The Department's mission is (1) to encourage and provide for the appropriate management, preservation, and operation of the Nation's public lands and natural resources for use and enjoyment both now and in the future; (2) to carry out related scientific research and investigations in support of these objectives; (3) to develop and use resources in an environmentally sound manner, and provide an equitable return on these resources to the American taxpayer; and (4) to carry out trust responsibilities of the U.S. Government with respect to American Indians and Alaska Natives.

The Department of the Interior is comprised of a number of bureaus and offices including the Bureau of Indian Affairs, the Bureau of land Management, the Bureau of Reclamation, the Fish and Wildlife Service, the U.S. Geological Survey, the Minerals Management Service, the National Park Service, the Office of Surface Mining, the Office of Insular Affairs, and the Office of the Secretary.

DOJ - Department of Justice

The Department of Justice represents the citizens of the United States in enforcing the law in the public interest and plays a key role in protection against criminals; ensuring healthy competition of business; safeguarding the consumer; enforcing drug, immigration, and naturalization laws; and protecting citizens through effective law enforcement. The Department conducts all suits in the Supreme Court in which the United States is concerned. It represents the Government in legal matters rendering legal advice and opinions, upon request, to the President and to the heads of the executive departments. The affairs and activities of the Department are generally supervised and directed by the Attorney General.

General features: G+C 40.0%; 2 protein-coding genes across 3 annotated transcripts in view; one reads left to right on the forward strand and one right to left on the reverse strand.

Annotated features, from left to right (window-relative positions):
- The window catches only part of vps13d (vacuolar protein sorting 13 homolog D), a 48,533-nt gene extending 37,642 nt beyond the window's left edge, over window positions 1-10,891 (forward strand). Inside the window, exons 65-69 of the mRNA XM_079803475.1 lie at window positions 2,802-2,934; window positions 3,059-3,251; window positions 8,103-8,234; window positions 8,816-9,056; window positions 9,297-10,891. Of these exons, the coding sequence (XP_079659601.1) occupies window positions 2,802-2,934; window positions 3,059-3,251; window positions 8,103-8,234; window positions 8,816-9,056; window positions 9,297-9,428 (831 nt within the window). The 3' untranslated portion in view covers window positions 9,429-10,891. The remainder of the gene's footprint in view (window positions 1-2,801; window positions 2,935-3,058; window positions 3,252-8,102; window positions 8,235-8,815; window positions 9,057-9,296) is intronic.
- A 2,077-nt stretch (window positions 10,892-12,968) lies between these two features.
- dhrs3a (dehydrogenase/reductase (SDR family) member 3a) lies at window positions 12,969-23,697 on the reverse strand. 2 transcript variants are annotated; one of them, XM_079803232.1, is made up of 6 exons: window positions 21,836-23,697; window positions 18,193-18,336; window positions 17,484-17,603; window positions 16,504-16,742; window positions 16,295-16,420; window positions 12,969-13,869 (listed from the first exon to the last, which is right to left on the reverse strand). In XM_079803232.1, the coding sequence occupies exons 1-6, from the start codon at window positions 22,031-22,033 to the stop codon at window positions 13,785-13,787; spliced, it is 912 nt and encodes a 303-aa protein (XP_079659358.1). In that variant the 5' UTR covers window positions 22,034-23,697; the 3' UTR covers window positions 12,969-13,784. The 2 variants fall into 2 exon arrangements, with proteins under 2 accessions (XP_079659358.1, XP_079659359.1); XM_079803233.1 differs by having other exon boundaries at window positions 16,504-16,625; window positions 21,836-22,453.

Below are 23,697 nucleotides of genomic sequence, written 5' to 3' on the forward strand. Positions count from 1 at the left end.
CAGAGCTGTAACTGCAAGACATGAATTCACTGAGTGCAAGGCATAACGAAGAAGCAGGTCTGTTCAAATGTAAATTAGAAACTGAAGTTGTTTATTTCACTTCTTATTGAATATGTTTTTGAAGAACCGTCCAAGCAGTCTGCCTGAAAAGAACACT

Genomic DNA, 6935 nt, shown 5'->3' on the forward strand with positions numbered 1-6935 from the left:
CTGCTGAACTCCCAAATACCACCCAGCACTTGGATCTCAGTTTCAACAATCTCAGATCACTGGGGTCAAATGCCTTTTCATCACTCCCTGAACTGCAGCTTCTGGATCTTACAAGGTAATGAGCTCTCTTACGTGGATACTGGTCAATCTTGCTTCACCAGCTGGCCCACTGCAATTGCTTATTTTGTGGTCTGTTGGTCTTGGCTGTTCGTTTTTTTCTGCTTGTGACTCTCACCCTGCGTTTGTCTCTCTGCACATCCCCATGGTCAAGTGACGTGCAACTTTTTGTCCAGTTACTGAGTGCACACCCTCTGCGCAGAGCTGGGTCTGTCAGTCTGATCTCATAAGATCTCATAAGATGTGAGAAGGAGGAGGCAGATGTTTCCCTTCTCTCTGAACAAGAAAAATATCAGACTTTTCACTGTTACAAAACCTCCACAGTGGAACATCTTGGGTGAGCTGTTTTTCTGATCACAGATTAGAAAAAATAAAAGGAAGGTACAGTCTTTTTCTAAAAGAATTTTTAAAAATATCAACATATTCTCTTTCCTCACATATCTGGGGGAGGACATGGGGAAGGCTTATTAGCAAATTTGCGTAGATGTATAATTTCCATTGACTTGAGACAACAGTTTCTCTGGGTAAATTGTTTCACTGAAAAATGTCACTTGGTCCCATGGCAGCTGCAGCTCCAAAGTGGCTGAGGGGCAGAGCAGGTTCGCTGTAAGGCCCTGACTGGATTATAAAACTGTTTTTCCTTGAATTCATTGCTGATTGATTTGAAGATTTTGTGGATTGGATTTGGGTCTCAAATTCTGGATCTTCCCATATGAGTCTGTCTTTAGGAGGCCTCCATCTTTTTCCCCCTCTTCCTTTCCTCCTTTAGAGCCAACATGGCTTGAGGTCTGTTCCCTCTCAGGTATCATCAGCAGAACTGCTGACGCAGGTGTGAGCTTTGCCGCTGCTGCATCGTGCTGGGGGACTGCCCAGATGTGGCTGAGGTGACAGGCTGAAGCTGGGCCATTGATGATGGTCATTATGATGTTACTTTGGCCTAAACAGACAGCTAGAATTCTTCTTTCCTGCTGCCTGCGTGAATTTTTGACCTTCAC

ECA - Early Case Assessment

Generally, early case assessment provides a mechanism to effectively evaluate and quickly resolve disputes and claims, usually within 60 to 120 days after the dispute arises, while at the same time improving the quality of the overall dispute resolution process.

Early Neutral Evaluation

Early neutral evaluation is a process in which a lawyer with expertise in the subject matter of the litigation acts a neutral evaluator of the case. Each side presents a summary of its legal theories and evidence. The evaluator assesses the strength of each side's case and assists the parties in narrowing the legal and factual issues in the case. This conference occurs early in the discovery process and is designed to streamline discovery and other pretrial aspects of the case. The early neutral evaluation of the case may also provide a basis for settlement discussions.


Collaborative process used to help a group of individuals or parties with divergent views reach a goal or complete a task to the mutual satisfaction of the participants.

Joint Fact-Finding

A process in which a neutral third party, or fact-finder, investigates a dispute and issues a report establishing the relevant facts. Disputants may agree before or after the report to be bound by the conclusions, they may use it as a basis for settlement, or they may move to other processes. Joint fact-finding refers to two different kinds of fact-finding processes. In public policy dispute resolution, facilitators often encourage the stakeholders to start by jointly gathering and determining the salient facts. In some cases, the parties will designate representatives to work together to develop responses to factual questions relevant to a controversy. In civil disputes, the parties may engage a neutral, mutually selected expert to make determinations on contested facts. This may avoid the impasses that arise in negotiation when the parties are using "dueling experts" in preparation for adjudication. In either usage, joint consideration of the results usually helps negotiations understand which alternatives are supportable.